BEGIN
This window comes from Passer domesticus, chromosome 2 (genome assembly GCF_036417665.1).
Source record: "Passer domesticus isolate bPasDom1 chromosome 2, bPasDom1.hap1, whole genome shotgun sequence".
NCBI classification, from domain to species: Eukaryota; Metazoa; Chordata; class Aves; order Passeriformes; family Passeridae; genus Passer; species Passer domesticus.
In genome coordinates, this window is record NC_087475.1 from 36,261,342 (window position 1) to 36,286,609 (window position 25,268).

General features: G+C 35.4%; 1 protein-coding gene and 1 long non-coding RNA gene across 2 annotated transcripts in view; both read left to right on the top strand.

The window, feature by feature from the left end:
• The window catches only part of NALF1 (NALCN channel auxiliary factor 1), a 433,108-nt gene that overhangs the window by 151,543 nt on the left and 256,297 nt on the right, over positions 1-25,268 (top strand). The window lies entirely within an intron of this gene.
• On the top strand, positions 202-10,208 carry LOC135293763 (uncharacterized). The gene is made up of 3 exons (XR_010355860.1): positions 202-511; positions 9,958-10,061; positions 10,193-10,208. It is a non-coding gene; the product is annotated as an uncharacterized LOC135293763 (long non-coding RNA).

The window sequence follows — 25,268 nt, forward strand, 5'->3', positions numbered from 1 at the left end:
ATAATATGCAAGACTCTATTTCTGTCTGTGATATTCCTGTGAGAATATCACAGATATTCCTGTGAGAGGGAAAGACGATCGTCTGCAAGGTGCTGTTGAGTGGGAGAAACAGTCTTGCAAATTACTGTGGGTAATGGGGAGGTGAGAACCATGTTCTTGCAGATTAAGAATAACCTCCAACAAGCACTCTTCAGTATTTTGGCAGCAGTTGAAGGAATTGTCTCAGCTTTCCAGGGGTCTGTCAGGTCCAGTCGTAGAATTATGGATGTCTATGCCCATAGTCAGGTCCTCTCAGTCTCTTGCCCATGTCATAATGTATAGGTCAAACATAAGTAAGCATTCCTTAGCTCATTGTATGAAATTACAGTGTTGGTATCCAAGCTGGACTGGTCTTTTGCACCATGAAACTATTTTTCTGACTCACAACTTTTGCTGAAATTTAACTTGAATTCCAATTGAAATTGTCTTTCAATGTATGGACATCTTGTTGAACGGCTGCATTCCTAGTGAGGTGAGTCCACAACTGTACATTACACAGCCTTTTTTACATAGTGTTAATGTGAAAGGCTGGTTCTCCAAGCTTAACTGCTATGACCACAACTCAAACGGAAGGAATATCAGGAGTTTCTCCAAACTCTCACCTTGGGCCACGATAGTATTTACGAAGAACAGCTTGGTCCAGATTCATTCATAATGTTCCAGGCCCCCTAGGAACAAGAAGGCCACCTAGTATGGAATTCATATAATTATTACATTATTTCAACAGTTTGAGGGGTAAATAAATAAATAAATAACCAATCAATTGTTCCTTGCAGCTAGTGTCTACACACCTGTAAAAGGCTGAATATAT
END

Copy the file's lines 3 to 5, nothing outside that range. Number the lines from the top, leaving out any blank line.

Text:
NCBI classification, from domain to species: Eukaryota; Metazoa; Chordata; class Aves; order Passeriformes; family Passeridae; genus Passer; species Passer domesticus.
In genome coordinates, this window is record NC_087475.1 from 36,261,342 (window position 1) to 36,286,609 (window position 25,268).

General features: G+C 35.4%; 1 protein-coding gene and 1 long non-coding RNA gene across 2 annotated transcripts in view; both read left to right on the top strand.